We never know what others battle on a daily basis.  Anyone who battles ANY chronic physical, mental or emotional condition is a Spoonie.  Given today's society and it's lack of over all empathy, much of the population could be considered a Spoonie.  Therefore, there is enough of us to help each other support our Sporks. Try to see things from the Spoonies point of view, see that they are suffering to help themselves, let alone come across as graceful and together.  Be supportive and kind, as much as you can be and chances are, the first lower pain moment that the Spoonie experiences, they will make it up to you and practice their healthy coping skills even more.  To give grace to a Spoonie allows them to gain more control of how their Sporks are used.  Instead of using them as daggers, we can then start to use them as arrows, to hit our goals in the bullseye and accomplish what we can.  Spoonies are people who have so much to offer, we just have to allow all of us to go at the pace we are capable of and not at the pace set by an unrealistic standard of society. 

Let's make it safer for anyone struggling to take care of themselves and then we can support our own Sporks better. It all has to start somewhere.  Keep maintaining.


About the author:

I was born with Elhers Danlos Syndrome, which means I was born with faulty connective tissue.  Everything in your body is held together by connective tissue, so you can imagine the damage that is done to those of us who have this disorder, on a minute to minute basis.  I also have a disease and syndromes on top of this, which my disorder set me up for. Someone with EDS can go through many different scary, debilitating and painful experiences in their lives.  Since EDS is a rare disorder, there is no cure and not many answers for those of us dealing with this. I encourage you to research more about the disorder, at The Ehlers Danlos Society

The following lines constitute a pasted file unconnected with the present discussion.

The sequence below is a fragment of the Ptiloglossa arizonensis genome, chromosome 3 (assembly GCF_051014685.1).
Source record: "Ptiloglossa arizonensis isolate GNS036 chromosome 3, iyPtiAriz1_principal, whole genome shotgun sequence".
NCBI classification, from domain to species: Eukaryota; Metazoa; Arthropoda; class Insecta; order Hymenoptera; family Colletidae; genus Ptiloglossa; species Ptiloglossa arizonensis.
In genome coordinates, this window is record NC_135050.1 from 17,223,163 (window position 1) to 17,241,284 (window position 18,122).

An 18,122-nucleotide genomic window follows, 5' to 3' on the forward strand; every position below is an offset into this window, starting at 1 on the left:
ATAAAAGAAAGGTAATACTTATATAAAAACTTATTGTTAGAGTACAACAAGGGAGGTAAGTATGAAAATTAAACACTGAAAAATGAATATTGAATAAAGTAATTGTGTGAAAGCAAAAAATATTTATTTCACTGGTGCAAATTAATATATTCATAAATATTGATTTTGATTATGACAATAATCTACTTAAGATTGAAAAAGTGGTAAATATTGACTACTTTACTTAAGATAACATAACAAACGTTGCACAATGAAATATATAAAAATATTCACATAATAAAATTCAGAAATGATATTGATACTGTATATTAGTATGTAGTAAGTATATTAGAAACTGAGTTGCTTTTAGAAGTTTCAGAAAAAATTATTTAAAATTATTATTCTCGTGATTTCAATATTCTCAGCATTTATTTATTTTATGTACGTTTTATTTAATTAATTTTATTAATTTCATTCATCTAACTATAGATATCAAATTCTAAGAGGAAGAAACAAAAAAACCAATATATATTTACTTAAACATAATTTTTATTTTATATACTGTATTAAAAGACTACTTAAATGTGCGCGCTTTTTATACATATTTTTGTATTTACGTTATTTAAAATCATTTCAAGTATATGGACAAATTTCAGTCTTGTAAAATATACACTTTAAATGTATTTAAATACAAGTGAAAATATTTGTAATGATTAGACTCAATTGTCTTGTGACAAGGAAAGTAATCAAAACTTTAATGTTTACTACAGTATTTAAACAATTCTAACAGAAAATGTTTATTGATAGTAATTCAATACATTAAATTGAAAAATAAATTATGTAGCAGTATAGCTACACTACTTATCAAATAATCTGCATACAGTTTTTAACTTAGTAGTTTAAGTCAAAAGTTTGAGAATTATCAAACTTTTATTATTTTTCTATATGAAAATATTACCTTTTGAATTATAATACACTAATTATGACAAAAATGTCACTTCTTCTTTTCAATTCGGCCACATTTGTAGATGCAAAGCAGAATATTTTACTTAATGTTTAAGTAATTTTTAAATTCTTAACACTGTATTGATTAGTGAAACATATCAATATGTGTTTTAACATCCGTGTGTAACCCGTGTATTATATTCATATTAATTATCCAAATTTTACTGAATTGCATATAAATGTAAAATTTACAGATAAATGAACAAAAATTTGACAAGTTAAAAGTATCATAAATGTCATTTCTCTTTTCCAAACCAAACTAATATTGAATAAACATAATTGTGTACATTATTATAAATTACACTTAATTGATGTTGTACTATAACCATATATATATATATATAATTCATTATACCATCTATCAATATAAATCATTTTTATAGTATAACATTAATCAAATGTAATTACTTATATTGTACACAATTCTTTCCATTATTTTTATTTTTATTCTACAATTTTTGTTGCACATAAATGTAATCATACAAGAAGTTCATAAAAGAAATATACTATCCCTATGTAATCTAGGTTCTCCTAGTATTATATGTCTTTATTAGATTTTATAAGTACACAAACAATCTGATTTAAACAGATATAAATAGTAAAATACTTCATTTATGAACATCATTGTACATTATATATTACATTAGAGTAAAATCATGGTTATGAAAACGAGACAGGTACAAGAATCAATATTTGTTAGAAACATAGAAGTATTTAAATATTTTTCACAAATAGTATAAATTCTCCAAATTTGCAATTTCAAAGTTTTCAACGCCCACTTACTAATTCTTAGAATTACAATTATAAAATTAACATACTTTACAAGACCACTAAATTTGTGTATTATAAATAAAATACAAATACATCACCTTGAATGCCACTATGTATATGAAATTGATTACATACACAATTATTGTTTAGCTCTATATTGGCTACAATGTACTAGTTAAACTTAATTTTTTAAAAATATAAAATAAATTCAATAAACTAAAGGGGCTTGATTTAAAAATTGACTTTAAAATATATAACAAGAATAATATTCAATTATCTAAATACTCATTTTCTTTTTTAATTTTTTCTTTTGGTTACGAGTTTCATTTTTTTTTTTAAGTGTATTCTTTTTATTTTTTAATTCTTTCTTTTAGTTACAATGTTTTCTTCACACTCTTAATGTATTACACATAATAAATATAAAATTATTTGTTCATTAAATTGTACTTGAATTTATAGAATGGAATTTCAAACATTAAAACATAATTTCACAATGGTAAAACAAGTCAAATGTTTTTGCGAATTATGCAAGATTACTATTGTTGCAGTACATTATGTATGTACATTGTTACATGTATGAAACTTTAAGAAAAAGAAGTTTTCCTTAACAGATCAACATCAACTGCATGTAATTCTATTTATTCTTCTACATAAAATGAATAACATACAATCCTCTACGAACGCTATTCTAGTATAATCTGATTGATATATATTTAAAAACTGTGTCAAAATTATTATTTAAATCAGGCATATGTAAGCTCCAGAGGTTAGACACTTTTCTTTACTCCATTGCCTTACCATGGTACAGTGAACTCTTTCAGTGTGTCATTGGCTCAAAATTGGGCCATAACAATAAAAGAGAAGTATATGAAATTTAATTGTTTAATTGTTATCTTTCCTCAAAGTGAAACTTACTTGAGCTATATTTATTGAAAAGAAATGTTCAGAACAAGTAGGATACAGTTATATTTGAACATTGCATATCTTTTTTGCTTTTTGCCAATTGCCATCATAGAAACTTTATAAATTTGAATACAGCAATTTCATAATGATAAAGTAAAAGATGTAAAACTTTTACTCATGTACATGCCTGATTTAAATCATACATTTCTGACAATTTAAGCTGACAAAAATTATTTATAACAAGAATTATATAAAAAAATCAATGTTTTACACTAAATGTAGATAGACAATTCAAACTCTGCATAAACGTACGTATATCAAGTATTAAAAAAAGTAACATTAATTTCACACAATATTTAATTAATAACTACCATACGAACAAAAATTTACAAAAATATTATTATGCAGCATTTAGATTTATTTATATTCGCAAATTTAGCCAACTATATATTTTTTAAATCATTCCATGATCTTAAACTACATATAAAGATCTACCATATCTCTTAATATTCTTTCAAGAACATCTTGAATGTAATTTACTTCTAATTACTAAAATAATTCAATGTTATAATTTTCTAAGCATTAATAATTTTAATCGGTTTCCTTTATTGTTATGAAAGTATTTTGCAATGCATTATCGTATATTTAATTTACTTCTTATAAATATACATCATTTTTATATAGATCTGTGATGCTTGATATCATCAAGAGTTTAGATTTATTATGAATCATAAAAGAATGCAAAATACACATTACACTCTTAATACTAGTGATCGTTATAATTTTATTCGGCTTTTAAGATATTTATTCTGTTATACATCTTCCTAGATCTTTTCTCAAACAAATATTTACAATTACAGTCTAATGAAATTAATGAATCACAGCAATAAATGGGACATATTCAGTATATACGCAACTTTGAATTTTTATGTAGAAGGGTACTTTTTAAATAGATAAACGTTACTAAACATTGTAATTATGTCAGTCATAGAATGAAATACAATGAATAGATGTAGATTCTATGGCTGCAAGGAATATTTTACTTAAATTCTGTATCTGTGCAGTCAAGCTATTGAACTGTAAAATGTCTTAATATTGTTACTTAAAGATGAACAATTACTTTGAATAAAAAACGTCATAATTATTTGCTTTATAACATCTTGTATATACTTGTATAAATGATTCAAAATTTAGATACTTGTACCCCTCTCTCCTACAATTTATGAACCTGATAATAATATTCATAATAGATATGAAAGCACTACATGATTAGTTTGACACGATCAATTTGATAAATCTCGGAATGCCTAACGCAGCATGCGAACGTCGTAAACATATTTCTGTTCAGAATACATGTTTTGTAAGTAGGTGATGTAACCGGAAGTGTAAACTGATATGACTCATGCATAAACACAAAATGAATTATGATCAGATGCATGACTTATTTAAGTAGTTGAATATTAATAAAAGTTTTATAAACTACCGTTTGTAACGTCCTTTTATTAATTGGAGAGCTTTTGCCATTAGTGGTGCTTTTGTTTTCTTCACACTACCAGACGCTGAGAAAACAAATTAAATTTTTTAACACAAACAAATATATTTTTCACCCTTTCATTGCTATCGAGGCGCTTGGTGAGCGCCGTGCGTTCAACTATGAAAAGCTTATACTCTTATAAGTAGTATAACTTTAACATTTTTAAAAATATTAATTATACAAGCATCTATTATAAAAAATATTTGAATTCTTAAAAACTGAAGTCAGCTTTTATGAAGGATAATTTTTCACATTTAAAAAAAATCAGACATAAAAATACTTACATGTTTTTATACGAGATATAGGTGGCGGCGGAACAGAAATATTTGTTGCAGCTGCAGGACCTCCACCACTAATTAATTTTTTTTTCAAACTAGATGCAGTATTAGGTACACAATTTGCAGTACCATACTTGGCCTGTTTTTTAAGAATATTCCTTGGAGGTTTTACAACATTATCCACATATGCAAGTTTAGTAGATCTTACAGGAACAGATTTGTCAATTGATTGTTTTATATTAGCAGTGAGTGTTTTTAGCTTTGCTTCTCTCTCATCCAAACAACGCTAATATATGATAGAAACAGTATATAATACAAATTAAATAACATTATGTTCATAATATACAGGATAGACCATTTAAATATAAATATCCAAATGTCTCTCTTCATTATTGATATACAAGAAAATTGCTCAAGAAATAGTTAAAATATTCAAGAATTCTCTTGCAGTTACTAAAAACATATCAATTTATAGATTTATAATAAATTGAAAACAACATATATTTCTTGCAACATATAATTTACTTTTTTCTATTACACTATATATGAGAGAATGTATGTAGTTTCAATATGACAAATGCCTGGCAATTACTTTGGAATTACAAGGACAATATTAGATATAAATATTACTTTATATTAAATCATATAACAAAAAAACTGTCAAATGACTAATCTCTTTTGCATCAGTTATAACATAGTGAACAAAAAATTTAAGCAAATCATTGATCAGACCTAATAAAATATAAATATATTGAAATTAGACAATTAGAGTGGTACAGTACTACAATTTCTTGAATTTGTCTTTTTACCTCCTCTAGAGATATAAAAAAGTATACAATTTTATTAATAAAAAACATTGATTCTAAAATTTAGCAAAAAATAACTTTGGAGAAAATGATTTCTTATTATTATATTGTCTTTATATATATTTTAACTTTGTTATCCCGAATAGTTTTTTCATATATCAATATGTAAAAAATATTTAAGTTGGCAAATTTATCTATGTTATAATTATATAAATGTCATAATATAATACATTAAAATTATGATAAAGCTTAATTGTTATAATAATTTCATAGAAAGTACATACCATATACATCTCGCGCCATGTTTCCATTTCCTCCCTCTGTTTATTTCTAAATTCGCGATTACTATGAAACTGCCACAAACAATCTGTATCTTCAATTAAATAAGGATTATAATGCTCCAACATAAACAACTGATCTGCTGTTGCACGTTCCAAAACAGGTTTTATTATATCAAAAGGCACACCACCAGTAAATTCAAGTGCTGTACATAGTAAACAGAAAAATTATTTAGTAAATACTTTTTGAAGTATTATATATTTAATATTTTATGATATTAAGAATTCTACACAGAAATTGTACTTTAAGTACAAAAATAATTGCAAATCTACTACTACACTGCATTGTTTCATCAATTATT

1 comment

  • I’ve surrounded myself with Spoons to embrace the “new” ill/disabled/non-functioning ME. Jewelry, doo-dads, decor – all hanging around thinking it would alert people that I am now different and changed…beyond changed… warped and forever weakened. But Sporks? Yes! I never thought of those! That’s what’s been zapping through when the pain is pissing me off or when someone rolls their eyes at my inability to say: “Yea, I’ll go/do that/be there”. Sporks. I’m a Spoonie, I carry Sporks. You’ve been warned!

    Sandra on